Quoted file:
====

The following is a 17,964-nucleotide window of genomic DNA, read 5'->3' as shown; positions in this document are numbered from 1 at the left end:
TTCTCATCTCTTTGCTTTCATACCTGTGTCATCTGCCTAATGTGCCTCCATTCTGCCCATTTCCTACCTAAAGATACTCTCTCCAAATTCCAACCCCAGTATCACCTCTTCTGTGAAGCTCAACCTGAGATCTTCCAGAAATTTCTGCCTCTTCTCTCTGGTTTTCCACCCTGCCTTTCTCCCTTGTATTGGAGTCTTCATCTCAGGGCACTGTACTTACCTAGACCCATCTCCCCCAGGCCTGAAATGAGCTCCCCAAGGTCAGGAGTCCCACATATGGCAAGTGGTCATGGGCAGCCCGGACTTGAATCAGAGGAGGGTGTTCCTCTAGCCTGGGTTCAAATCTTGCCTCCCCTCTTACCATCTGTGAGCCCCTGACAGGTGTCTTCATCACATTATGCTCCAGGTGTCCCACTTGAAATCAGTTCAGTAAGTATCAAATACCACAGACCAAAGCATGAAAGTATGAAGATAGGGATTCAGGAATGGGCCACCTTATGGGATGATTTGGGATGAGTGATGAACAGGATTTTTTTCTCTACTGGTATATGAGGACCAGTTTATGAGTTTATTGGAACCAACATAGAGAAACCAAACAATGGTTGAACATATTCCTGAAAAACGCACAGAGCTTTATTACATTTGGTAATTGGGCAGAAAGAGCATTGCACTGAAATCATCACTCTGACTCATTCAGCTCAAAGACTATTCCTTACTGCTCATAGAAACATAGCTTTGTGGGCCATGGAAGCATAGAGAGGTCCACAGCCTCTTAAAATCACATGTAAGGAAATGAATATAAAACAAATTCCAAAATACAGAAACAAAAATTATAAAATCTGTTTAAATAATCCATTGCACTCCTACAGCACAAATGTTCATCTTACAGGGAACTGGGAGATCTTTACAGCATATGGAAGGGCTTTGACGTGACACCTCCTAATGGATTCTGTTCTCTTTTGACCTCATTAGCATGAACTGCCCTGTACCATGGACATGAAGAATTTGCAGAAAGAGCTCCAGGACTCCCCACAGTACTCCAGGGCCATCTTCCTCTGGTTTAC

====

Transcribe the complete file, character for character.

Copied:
The following is a 17,964-nucleotide window of genomic DNA, read 5'->3' as shown; positions in this document are numbered from 1 at the left end:
TTCTCATCTCTTTGCTTTCATACCTGTGTCATCTGCCTAATGTGCCTCCATTCTGCCCATTTCCTACCTAAAGATACTCTCTCCAAATTCCAACCCCAGTATCACCTCTTCTGTGAAGCTCAACCTGAGATCTTCCAGAAATTTCTGCCTCTTCTCTCTGGTTTTCCACCCTGCCTTTCTCCCTTGTATTGGAGTCTTCATCTCAGGGCACTGTACTTACCTAGACCCATCTCCCCCAGGCCTGAAATGAGCTCCCCAAGGTCAGGAGTCCCACATATGGCAAGTGGTCATGGGCAGCCCGGACTTGAATCAGAGGAGGGTGTTCCTCTAGCCTGGGTTCAAATCTTGCCTCCCCTCTTACCATCTGTGAGCCCCTGACAGGTGTCTTCATCACATTATGCTCCAGGTGTCCCACTTGAAATCAGTTCAGTAAGTATCAAATACCACAGACCAAAGCATGAAAGTATGAAGATAGGGATTCAGGAATGGGCCACCTTATGGGATGATTTGGGATGAGTGATGAACAGGATTTTTTTCTCTACTGGTATATGAGGACCAGTTTATGAGTTTATTGGAACCAACATAGAGAAACCAAACAATGGTTGAACATATTCCTGAAAAACGCACAGAGCTTTATTACATTTGGTAATTGGGCAGAAAGAGCATTGCACTGAAATCATCACTCTGACTCATTCAGCTCAAAGACTATTCCTTACTGCTCATAGAAACATAGCTTTGTGGGCCATGGAAGCATAGAGAGGTCCACAGCCTCTTAAAATCACATGTAAGGAAATGAATATAAAACAAATTCCAAAATACAGAAACAAAAATTATAAAATCTGTTTAAATAATCCATTGCACTCCTACAGCACAAATGTTCATCTTACAGGGAACTGGGAGATCTTTACAGCATATGGAAGGGCTTTGACGTGACACCTCCTAATGGATTCTGTTCTCTTTTGACCTCATTAGCATGAACTGCCCTGTACCATGGACATGAAGAATTTGCAGAAAGAGCTCCAGGACTCCCCACAGTACTCCAGGGCCATCTTCCTCTGGTTTAC